Sunday, August 31, 2008

I Don't Really Have To Forgive You

A month or so ago, I read a self-help book with an idea I had never heard of before. And I love hearing new ideas--even if I don't agree with them.

This idea though-- I almost immediately agreed with. Well, as soon as I read and digested it. The idea is that we don't have to forgive people. Most of the time, when we say we forgive someone, we're either rushing the healing process and/or we're denying our feelings.

There's even that saying. To err is human. To forgive divine . Okay, but the thing is. We're NOT divine. We're humans. Whether we face the fact or not, we get angry. And it's not easy to let go of that anger. It takes time. It takes an apology. And sometimes even with time and an apology, we can't forgive.

Is that fair though to the person who is apologizing? Aren't we allowed to make mistakes? Am I going to be hated forever just because I did one wrong thing?

When Kevin Rudd apologized on behalf of White Australians for what they did to the Indigenous people, is it fair that some people didn't accept the apology? Is it fair that some people are still angry? What do they owe to those who apologized, and what do those apologizing owe to those who are hurt?

What do we owe each other when there is pain between us?

I've been thinking about this a lot lately. Well, for personal reasons. I currently have wonderful and amazing relationships in my life. Yet, I also have relationships that are in turmoil.

Just like everyone else in this world, I have had things said to me that hurt to the core. Reading the self-help book was a relief because I realized I didn't have to rush and forgive these people for saying these things. I don't have to ever forgive them.

But what does that mean? Does it mean I stop loving them? Do I hate them? Do I end our relationships? Do I act out in some passive aggressive way?

I don't think so. I still love most of these people. Although I still feel anger for what they said, I also appreciate all the nice things they've said. I know that I adore them and I know I still want them in my life. I still like to laugh with them. I still like to hug them. I still like to go out and eat ice-cream with them.

What I'm beginning to realize now is that it's possible to love someone, while still being angry at them at the same time.

If I can't forgive these people, what do I owe them? Do I owe them anything at all?

I guess it depends on what they've done and whether they've apologized.

I accept apologizes even if I don't forgive them. I guess that might sound like a contradiction. What is the difference between forgiving and accepting an apology?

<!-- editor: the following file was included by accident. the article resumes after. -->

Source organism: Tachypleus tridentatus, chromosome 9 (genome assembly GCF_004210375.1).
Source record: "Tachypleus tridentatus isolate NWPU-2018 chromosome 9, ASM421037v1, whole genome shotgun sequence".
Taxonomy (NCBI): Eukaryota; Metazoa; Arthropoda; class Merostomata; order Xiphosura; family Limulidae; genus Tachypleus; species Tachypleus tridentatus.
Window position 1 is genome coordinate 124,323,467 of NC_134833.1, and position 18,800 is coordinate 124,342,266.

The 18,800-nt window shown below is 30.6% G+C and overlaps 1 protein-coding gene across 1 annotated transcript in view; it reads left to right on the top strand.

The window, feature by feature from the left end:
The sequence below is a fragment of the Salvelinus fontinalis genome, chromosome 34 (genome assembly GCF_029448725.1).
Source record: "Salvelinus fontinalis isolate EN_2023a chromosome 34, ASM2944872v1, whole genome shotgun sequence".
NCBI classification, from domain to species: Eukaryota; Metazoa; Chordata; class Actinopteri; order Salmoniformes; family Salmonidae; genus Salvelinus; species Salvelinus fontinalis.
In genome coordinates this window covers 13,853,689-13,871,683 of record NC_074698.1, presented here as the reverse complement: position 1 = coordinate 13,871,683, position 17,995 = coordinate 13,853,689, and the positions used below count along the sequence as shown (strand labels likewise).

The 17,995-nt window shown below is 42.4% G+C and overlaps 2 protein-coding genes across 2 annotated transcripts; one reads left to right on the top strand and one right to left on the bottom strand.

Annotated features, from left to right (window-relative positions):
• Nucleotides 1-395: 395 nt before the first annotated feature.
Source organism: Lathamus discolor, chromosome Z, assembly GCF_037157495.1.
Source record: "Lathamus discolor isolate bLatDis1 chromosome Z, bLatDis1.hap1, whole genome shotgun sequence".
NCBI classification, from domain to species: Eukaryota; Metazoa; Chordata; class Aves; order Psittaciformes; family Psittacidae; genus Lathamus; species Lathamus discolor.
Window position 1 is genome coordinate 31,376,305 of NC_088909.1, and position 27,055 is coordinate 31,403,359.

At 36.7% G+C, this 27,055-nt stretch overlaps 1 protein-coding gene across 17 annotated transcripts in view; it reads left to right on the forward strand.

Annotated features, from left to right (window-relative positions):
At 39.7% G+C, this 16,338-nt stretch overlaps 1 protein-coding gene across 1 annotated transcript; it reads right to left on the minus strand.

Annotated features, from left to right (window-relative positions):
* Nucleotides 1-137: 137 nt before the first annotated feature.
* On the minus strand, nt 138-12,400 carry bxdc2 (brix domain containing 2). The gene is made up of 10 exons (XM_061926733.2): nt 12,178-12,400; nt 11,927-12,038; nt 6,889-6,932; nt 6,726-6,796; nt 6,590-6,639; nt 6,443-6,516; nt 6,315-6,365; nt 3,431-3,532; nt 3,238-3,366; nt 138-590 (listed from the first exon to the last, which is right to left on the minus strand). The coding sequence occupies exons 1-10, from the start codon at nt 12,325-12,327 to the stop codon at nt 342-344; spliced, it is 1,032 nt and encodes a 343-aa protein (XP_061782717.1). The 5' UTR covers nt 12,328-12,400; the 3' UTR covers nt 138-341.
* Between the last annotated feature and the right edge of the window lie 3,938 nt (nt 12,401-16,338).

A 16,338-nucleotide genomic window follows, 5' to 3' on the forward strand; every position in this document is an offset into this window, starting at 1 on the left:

In my opinion, forgiving says. I'm no longer hurt. I'm no longer angry. I'm ready to trust you again. I'm ready for our relationship to go back to where it used to be.

Accepting an apology says. I'm still hurt and angry, but I appreciate that you're sorry. I'm willing to try to talk things over with you, and when I'm ready we can work on mending our relationship. It also means, that at times, I can push my resentment out of my mind and just enjoy your company.

I don't think we are required to forgive, and I think it's liberating to finally understand that. But I don't think it's asking too much to accept an apology.

I'm a fairly upfront kind of person--the kind who will say what's on her mind. But I can't say that in 100% of cases, I immediately come forward and tell someone. Hey, you've hurt my feelings.

Sometimes I'm afraid I'll appear weak if I admit to feeling hurt by something someone said.

Sometimes, I'm afraid they'll scoff at me for overreacting. What? Do I have to walk on eggshells with you?

Sometimes I'm afraid they'll find pleasure in knowing they've hurt me. Maybe that's what they had wanted all along.

But if someone comes forward and says they think they might have hurt me and they're sorry....I will at least be honest and say something like Yes, you hurt my feelings and I'm angry. If asked directly, I don't think I would lie.

Forgiveness is not necessary for us to maintain positive relationships with people. But two other things are necessary.

They are:

A) the ability to recognize that we have hurt someone and apologize to them for it.
B) the ability and courage to admit we are hurt--to either accept an apology or ask for one.

If we can't have those two things, the relationship will be a mixture of dishonesty and passive-aggressive behavior. Then it's probably best to just say good-bye and go our own separate ways.